A+D Museum : Digital Gallery                                                                              

Island of Doubt
— Berfin Ataman 

The little cars Wally, Dory, Mortimer, Ferguson and Baxter move back and forth in different combinations on the
wood curvy tracks. They report their location to the brain of the system that functions as a communication line
between all of them. The brain remembers and communicates the position of each sculpture to the other that is in proximity. For instance, when Wally and Dory are the farthest from each other they might realize they miss each other and therefore go into a certain state of behavior that reflects their sadness while if they are closest to each other they might mingle. Once every so often, they move together or towards each other. The tracks never cross so the sculptures can never touch each other unless they are already tangled together, coupled, from the beginning.

When the visitors walk they first see the movement of the fabric sculptures and then realize the tracks. All of the
electronics in the ceiling are somewhat hidden because the tracks are designed to blend into the architecture and
become an appendage to it. The very complicated system on the ceiling is reflected by not so complicated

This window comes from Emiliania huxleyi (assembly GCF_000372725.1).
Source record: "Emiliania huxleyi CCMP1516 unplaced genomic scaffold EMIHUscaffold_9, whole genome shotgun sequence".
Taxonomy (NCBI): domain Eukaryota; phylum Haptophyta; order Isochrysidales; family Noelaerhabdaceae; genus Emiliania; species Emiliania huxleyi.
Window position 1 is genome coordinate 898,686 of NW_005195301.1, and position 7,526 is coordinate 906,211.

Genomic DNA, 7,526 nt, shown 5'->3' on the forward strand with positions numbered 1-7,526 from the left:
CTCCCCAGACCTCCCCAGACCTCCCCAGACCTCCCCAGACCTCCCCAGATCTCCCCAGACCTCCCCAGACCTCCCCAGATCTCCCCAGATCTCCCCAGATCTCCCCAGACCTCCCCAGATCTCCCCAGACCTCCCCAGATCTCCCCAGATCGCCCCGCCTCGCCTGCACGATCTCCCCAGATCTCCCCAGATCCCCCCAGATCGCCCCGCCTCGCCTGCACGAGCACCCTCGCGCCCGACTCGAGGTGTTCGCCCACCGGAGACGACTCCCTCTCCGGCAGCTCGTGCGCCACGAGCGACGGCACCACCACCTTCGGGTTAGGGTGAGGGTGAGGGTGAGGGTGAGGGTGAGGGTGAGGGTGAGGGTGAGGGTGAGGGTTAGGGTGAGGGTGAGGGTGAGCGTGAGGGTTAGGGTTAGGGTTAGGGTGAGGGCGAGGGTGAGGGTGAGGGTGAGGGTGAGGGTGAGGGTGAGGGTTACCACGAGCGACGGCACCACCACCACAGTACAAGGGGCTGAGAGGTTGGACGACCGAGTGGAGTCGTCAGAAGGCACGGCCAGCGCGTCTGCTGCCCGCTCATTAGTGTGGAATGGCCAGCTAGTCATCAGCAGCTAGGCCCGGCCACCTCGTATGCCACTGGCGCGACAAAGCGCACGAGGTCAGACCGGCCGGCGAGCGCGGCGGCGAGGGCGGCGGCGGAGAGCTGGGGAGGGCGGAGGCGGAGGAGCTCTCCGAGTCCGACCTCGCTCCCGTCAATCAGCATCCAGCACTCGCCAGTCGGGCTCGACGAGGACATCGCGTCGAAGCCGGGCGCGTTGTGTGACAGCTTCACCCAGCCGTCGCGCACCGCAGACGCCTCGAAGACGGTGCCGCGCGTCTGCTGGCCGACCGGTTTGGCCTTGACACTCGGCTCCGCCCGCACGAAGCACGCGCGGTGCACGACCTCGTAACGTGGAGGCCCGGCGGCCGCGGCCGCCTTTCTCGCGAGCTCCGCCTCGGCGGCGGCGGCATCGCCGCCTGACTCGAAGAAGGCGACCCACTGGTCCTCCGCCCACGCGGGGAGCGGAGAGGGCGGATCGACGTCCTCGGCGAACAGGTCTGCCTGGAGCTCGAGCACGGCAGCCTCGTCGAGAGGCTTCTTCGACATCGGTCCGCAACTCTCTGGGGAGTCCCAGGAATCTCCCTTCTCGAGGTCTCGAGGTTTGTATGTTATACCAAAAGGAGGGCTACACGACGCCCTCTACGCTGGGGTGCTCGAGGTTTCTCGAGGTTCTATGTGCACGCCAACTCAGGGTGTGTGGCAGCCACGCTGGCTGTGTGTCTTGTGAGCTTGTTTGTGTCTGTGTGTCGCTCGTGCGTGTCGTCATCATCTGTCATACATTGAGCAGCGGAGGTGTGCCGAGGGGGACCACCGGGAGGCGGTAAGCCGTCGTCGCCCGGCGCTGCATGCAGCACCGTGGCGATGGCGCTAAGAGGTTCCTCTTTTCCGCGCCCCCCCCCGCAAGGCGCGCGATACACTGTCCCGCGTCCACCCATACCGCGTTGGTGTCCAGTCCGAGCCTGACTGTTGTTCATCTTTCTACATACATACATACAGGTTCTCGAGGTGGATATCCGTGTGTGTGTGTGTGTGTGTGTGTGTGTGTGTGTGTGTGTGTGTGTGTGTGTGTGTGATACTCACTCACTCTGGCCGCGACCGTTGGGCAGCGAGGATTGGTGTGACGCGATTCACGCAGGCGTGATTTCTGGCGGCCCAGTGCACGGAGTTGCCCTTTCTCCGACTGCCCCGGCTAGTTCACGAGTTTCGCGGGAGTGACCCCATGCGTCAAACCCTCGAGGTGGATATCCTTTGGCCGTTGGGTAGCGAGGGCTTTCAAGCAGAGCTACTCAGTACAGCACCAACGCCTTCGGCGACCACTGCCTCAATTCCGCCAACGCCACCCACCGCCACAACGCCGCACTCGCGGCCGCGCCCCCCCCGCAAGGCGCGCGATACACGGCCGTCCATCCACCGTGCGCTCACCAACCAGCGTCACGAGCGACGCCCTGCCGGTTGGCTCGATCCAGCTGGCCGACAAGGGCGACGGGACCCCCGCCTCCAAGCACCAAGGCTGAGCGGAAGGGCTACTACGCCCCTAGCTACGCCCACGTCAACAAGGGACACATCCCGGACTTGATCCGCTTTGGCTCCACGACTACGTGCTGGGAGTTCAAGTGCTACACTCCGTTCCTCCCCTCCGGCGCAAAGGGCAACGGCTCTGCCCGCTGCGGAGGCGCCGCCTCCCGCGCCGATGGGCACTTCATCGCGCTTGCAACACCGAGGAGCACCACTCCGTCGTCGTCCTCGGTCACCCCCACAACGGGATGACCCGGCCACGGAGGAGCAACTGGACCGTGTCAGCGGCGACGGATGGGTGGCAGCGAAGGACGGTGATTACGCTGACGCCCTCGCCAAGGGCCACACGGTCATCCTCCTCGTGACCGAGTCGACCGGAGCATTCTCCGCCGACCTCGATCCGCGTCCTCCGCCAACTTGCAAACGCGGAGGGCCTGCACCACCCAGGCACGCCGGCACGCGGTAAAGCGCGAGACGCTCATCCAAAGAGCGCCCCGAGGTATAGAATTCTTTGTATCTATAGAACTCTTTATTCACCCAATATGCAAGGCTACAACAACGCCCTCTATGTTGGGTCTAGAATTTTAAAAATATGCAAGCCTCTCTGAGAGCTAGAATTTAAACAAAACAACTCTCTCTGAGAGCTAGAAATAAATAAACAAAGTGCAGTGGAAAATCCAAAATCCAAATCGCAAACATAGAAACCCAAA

movements at eye-level. While the tracks blend into the architecture, the vertical sculptures jump out and drool onto the floor as if they are reaching for the audience. The piece facilitates a physical relationship between the
architecture and the residents in it.

As the visitors enter the installation and walk through they have to change their behavior in the space according to the sculptures or interrupt the system. They may choose to interrupt the system by pushing the pieces out of their way, pulling them or just holding them. This physical interruption by the audience, interrupts the relationships within the system. Every time the audience chooses to hold one of the sculptures a second more than sculpture is supposed to stay in that place, the counter in the brain that remembers and reports where the sculptures are or what they are supposed to do next gets interrupted and confused. As a result the relationships between the objects alter.

In contrast, the audience is also interrupted by the sculptures. When placed in a crammed space where the
audience has to walk through the sculpture to get to the other side, visitors that do not want to touch the pieces will have to navigate around the pieces and walk in a zigzag like pattern or get hit by them.

My aim in this project is to investigate relationships between mechanical objects that have physical qualities within a closed system and the system’s relationship to the architecture and the audience. It is a meditation on how two very separate entities like the visitor and the art piece can effect each other physically but not be aware of the unseen consequences that may follow their physical interaction. These pieces were made months before the we had to go into quarantine and think about our physical interaction to each other. It is not a piece about the epidemic but about physical relationships between objects, spaces and humans that live inside them. Given the situation I can’t help but reflect back and realize that the interaction between the art work and the audience is similar to how we have to interact with one another in everyday life today.